Finding and vetting good quality tenants is one of the most important parts of managing a property.  It can seem like the easiest business in the world with a good tenant and a nightmare with a bad tenant.  In an ideal world, we would be able to trust everyone, but unfortunately that is not reality.  With Covid-19 and the trouble evicting someone, spotting fakes has become even more important.

 

Rule #1: ALWAYS check employment references. 

Make sure you ask your prospective tenant about contacting their current employer. If the tenant refuses, that’s a red flag. If their pay stub lists a company your potential renter says you aren’t allowed to contact, there’s a good chance it’s because the employer has never heard of that person.

 

Rule #2: Make sure the company is real.

Always google the company to see if they have a professional website and check the Secretary of State website to make sure the company is registered. Tenants that are scamming often will list a company that does not exist.  They often will try to give regular gmail addresses for employers’ emails as well.  This should trigger extra digging into the company.  We have even looked up the LinkedIn pages of the manager to make sure it matches the info of a gmail account provided.  More often than you would think possible, applicants have provided a friends personal email and phone number hoping that we only call or email.  Even then, if we call, the friend is confused as to what we are talking about.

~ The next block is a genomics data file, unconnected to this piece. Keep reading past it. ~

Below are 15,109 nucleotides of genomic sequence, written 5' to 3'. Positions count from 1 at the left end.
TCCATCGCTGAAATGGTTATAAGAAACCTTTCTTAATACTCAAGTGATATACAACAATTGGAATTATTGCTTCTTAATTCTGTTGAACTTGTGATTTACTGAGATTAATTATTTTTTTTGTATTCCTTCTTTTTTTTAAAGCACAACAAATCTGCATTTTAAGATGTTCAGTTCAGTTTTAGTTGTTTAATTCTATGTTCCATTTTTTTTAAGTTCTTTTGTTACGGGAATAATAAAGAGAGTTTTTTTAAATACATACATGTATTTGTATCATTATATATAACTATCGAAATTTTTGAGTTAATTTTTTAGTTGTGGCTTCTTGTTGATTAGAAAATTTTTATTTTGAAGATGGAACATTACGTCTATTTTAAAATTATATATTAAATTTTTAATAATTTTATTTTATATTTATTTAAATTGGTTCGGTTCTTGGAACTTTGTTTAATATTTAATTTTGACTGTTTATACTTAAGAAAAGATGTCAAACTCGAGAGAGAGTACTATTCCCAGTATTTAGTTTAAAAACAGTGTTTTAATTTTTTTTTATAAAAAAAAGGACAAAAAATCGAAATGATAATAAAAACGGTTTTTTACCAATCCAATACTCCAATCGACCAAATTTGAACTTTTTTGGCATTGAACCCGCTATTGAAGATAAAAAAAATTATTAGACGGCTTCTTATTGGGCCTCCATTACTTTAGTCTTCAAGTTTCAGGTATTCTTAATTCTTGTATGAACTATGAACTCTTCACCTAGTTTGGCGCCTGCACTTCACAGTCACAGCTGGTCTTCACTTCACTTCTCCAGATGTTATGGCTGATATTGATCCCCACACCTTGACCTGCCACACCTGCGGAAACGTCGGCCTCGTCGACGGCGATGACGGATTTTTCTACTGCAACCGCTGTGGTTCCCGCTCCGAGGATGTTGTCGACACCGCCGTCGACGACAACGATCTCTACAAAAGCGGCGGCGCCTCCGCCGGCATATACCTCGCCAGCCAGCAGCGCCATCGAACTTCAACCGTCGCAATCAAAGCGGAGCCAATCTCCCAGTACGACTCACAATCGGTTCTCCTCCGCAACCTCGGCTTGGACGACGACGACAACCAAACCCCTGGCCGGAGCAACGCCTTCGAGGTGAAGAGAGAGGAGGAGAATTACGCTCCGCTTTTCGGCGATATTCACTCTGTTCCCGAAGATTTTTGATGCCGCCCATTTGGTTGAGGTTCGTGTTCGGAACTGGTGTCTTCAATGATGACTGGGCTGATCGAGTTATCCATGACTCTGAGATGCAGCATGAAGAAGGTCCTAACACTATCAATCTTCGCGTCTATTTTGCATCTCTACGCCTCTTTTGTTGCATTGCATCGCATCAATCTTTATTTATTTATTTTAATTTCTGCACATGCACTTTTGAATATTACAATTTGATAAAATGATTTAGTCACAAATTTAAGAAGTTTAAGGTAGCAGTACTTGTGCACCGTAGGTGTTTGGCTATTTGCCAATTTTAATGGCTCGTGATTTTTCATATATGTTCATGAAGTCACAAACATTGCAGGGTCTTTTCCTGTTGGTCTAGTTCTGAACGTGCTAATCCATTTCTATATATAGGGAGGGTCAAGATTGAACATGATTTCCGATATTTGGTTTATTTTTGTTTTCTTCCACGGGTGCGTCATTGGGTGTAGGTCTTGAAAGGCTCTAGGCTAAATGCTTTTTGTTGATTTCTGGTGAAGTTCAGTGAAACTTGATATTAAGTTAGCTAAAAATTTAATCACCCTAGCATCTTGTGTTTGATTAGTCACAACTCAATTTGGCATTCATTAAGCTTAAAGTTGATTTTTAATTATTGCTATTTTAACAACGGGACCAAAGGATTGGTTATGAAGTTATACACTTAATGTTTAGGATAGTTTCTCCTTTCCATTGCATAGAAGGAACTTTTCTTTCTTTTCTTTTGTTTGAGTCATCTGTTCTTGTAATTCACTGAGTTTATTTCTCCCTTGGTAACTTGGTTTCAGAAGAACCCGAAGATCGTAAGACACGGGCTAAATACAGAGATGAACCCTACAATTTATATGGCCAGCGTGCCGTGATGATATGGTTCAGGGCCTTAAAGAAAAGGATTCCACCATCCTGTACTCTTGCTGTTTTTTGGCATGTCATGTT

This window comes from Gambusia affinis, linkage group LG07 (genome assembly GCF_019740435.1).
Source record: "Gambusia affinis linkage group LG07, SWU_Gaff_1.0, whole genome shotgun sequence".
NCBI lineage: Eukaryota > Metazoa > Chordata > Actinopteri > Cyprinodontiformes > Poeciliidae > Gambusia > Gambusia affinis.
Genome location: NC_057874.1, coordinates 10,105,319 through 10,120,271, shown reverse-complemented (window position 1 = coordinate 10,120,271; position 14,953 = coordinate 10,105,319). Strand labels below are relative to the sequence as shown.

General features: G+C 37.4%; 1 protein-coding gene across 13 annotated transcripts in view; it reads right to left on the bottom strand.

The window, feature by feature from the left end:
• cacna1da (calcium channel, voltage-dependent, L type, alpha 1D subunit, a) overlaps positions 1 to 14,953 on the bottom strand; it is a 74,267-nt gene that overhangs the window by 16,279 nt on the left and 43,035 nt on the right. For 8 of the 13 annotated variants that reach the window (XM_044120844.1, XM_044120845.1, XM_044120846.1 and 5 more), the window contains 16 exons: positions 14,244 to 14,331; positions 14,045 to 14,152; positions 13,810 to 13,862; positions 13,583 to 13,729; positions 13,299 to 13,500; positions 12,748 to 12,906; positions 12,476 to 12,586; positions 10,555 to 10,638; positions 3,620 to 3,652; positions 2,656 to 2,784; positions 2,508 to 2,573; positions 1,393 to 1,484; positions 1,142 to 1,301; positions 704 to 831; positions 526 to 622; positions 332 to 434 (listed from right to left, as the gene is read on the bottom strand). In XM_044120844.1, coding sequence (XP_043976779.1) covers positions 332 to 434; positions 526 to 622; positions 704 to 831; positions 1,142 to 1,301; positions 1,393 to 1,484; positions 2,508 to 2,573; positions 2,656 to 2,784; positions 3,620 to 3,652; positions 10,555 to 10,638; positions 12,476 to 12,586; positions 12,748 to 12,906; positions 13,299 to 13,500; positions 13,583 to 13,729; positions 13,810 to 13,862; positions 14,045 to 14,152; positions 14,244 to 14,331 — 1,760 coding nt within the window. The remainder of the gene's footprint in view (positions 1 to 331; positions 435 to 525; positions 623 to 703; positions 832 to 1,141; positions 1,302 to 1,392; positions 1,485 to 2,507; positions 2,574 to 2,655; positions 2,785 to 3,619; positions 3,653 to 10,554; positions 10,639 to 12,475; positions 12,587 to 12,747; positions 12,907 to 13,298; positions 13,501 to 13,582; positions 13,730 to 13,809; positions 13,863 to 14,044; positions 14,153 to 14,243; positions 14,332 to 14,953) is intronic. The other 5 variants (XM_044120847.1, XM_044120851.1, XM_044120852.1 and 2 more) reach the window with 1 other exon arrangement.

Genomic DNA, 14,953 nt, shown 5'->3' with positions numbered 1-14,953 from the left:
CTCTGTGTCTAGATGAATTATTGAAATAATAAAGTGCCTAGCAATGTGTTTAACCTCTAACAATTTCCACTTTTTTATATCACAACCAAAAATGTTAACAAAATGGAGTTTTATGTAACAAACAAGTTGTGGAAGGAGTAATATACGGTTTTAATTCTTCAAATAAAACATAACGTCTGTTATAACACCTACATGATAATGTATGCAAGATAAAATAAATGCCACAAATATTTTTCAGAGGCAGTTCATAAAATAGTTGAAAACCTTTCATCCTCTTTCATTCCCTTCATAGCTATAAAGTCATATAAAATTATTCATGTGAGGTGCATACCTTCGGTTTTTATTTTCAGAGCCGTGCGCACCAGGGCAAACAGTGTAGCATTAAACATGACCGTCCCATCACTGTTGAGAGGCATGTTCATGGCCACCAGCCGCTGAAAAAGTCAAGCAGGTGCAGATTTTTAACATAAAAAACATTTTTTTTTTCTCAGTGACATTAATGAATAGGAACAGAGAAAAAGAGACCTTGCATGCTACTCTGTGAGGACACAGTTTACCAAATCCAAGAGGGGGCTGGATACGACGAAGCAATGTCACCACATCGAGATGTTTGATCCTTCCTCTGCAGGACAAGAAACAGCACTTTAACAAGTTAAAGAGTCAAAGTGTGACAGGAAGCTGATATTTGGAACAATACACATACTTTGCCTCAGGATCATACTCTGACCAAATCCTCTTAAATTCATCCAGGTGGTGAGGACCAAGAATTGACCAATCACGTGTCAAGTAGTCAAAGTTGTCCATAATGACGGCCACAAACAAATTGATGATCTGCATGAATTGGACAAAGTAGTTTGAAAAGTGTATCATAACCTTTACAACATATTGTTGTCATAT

Rule #3: Verify the income they claim

Ideally, you will usually be dealing with pay stubs from companies.  Below we will go into some common ways to spot fakes.  Other proof of income can be a W-2 (verify they still work there), tax return (often needed for self-employed people), Social Security Statements, and  an offer letter from a new employer.  If you are desperate, you can also use bank statements.  We don’t recommend looking at the balance on the account as much as looking for regular deposits vs. regular withdrawals.  Make your own decision on what you consider the most stable if you are allowed to use that as criteria.  Source of income can be covered under some local Fair Housing Laws.

 

Rule #4: Look for legitimate pay stubs 

Os are used instead of zeros-If you spot an “O” where there should be the number “0,” that is a good indication the pay stub is fraudulent. It is very unlikely a business would make a mistake like this.

Unprofessional appearance-Most professional documents appear as such. Most larger companies use payroll companies like ADP which should look all the same. In general, a legitimate pay stub should not contain the following:

  • Unique font types
  • Alignment issues
  • Blurry text

Missing Information-If any basic information like name, occupation, or date of birth is incorrect, you’ve got a huge red flag. Spelling mistakes are another red flag, as an accountant would typically spot these and rectify them before issuing the stub – but a fake stub generator wouldn’t. A genuine paystub will automatically populate with employees’ information as stored in the company system, so there shouldn’t be any room for errors.

Numbers are perfectly rounded-If the document looks too clean, that could be a red flag. Check to see if the monthly earnings and other numbers on the form are perfectly rounded. For example, the stub might list net pay as 1,000 instead of 998.75. Most paychecks rarely have a rounded number. 

Inconsistent or incorrect information-If the pay stub is hard to read, the numbers don’t match up correctly, or the formatting looks off, there’s a good chance it’s a fake. Don’t ignore a poor-quality pay stub just because it comes from a small business or family company, as this shouldn’t affect the quality of their accounting.